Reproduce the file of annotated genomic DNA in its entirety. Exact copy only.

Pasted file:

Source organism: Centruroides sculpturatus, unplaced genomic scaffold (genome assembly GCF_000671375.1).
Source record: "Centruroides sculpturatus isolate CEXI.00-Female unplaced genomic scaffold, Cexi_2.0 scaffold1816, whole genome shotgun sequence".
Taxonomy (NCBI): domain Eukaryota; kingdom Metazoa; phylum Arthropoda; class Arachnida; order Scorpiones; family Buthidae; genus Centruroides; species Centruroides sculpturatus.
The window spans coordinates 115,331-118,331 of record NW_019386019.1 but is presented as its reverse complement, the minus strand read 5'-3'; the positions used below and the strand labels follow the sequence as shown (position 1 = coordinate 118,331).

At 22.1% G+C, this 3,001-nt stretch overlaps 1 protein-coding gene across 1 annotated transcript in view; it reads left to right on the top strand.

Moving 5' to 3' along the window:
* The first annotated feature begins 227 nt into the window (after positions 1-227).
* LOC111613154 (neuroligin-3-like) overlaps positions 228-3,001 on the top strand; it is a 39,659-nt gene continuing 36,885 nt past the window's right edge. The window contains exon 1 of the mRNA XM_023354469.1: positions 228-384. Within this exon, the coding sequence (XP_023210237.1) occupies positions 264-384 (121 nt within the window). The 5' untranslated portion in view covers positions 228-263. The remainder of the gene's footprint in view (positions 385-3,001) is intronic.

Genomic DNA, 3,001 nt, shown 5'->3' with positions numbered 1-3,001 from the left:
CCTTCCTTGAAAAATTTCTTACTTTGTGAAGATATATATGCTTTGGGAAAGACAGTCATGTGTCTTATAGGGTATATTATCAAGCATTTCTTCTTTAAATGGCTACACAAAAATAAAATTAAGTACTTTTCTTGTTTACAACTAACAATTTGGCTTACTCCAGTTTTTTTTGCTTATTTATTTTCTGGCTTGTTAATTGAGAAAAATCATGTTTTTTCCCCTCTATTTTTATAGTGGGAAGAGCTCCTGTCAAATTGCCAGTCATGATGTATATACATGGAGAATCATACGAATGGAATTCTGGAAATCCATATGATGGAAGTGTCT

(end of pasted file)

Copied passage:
Source organism: Centruroides sculpturatus, unplaced genomic scaffold (genome assembly GCF_000671375.1).
Source record: "Centruroides sculpturatus isolate CEXI.00-Female unplaced genomic scaffold, Cexi_2.0 scaffold1816, whole genome shotgun sequence".
Taxonomy (NCBI): domain Eukaryota; kingdom Metazoa; phylum Arthropoda; class Arachnida; order Scorpiones; family Buthidae; genus Centruroides; species Centruroides sculpturatus.
The window spans coordinates 115,331-118,331 of record NW_019386019.1 but is presented as its reverse complement, the minus strand read 5'-3'; the positions used below and the strand labels follow the sequence as shown (position 1 = coordinate 118,331).

At 22.1% G+C, this 3,001-nt stretch overlaps 1 protein-coding gene across 1 annotated transcript in view; it reads left to right on the top strand.

Moving 5' to 3' along the window:
* The first annotated feature begins 227 nt into the window (after positions 1-227).
* LOC111613154 (neuroligin-3-like) overlaps positions 228-3,001 on the top strand; it is a 39,659-nt gene continuing 36,885 nt past the window's right edge. The window contains exon 1 of the mRNA XM_023354469.1: positions 228-384. Within this exon, the coding sequence (XP_023210237.1) occupies positions 264-384 (121 nt within the window). The 5' untranslated portion in view covers positions 228-263. The remainder of the gene's footprint in view (positions 385-3,001) is intronic.

Genomic DNA, 3,001 nt, shown 5'->3' with positions numbered 1-3,001 from the left:
CCTTCCTTGAAAAATTTCTTACTTTGTGAAGATATATATGCTTTGGGAAAGACAGTCATGTGTCTTATAGGGTATATTATCAAGCATTTCTTCTTTAAATGGCTACACAAAAATAAAATTAAGTACTTTTCTTGTTTACAACTAACAATTTGGCTTACTCCAGTTTTTTTTGCTTATTTATTTTCTGGCTTGTTAATTGAGAAAAATCATGTTTTTTCCCCTCTATTTTTATAGTGGGAAGAGCTCCTGTCAAATTGCCAGTCATGATGTATATACATGGAGAATCATACGAATGGAATTCTGGAAATCCATATGATGGAAGTGTCT